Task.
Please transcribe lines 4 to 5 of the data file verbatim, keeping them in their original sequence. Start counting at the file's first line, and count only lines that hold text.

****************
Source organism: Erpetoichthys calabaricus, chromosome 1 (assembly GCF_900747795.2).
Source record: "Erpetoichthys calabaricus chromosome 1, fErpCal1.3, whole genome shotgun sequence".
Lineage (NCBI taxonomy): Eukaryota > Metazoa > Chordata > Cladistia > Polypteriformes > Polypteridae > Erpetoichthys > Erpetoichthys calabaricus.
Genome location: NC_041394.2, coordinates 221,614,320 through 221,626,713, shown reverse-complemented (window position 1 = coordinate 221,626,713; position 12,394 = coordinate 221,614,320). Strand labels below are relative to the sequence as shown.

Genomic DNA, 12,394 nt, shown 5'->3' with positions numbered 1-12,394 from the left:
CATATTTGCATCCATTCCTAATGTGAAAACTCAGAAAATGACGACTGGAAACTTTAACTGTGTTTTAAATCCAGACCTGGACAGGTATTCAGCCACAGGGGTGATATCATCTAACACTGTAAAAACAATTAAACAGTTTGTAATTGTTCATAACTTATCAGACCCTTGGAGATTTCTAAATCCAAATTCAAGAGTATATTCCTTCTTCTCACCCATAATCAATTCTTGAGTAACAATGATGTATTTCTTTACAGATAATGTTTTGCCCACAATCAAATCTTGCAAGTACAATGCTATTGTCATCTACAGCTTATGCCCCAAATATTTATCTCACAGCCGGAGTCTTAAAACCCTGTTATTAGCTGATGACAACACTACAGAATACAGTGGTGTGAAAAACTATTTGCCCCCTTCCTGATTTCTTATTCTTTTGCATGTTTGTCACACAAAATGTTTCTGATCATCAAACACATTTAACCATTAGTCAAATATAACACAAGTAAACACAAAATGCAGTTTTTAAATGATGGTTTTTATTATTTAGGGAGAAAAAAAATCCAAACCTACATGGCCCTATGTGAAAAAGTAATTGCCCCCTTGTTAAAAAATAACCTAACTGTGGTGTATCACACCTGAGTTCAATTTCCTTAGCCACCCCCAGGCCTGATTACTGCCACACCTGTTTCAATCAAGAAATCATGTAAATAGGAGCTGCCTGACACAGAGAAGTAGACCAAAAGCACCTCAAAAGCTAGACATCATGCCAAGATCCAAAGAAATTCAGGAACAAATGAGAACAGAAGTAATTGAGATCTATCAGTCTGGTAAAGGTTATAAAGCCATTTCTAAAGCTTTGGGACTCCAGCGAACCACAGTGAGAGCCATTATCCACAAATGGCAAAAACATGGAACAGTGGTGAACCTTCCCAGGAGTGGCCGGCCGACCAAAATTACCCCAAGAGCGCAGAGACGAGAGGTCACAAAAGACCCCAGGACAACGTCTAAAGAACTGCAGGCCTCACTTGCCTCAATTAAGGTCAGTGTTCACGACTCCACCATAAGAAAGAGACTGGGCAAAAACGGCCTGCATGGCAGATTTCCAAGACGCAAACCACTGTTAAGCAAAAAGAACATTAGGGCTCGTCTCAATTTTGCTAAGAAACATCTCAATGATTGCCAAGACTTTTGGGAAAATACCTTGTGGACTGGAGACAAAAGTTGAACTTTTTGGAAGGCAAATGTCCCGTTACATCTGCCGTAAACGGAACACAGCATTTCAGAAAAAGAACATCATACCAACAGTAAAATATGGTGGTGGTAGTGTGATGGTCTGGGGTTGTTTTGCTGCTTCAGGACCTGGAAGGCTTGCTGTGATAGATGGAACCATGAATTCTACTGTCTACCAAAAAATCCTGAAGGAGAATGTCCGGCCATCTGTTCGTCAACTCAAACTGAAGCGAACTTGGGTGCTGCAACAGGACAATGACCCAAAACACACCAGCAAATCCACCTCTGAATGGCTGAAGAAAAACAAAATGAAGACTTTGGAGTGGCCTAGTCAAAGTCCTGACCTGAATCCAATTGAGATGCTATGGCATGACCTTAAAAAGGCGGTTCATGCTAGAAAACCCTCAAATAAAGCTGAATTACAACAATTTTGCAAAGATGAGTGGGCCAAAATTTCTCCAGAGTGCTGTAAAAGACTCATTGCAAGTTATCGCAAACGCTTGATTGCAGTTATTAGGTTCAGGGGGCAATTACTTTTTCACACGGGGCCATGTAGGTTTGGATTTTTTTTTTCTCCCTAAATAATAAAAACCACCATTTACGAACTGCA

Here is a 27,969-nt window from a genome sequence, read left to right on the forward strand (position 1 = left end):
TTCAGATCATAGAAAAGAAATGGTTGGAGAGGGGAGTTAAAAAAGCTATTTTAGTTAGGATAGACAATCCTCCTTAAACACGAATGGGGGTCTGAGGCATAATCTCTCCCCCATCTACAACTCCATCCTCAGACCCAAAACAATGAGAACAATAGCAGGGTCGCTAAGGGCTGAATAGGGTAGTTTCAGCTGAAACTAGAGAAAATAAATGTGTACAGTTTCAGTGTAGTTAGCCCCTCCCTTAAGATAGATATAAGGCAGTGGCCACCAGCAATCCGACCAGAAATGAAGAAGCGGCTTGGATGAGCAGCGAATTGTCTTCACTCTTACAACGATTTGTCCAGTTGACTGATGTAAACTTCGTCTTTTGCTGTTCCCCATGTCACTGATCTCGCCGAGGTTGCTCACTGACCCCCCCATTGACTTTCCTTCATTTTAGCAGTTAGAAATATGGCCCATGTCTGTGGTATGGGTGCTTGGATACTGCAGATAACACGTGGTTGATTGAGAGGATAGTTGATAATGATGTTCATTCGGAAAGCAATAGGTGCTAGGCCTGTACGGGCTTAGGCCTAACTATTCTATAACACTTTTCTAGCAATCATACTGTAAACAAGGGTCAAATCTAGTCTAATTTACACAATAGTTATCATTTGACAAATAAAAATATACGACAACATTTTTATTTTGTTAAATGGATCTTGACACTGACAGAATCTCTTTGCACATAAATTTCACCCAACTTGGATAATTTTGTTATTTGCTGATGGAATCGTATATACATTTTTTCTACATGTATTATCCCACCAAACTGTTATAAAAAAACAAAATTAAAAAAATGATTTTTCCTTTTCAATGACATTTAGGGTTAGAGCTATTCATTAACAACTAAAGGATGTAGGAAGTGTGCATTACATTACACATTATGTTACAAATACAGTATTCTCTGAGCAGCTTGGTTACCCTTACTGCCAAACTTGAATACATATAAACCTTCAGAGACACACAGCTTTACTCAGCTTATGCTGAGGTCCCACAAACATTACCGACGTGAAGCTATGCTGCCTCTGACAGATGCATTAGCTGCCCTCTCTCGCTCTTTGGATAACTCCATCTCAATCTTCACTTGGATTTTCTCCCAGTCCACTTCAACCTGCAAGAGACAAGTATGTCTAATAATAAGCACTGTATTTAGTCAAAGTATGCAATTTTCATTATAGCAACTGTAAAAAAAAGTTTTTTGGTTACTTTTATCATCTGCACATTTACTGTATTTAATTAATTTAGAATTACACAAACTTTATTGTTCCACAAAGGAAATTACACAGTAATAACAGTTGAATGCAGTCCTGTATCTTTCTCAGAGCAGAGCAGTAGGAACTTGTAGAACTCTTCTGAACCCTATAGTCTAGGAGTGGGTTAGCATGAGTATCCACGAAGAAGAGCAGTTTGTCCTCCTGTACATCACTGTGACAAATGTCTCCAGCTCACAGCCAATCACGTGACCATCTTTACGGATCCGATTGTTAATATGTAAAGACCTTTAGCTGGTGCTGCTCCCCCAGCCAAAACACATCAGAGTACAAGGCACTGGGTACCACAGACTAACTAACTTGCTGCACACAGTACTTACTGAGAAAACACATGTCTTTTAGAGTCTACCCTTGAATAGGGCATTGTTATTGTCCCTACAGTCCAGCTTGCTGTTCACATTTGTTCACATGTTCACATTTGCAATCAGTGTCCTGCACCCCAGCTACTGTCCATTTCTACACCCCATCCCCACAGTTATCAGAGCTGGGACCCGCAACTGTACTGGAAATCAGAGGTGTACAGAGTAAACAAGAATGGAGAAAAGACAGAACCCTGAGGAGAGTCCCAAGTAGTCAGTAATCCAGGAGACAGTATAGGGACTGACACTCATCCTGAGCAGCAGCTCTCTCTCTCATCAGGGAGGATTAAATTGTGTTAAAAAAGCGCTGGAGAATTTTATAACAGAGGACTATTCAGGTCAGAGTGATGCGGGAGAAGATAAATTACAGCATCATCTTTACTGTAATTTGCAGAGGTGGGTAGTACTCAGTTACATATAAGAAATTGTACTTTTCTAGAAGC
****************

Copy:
Genome location: NC_041394.2, coordinates 221,614,320 through 221,626,713, shown reverse-complemented (window position 1 = coordinate 221,626,713; position 12,394 = coordinate 221,614,320). Strand labels below are relative to the sequence as shown.

Genomic DNA, 12,394 nt, shown 5'->3' with positions numbered 1-12,394 from the left: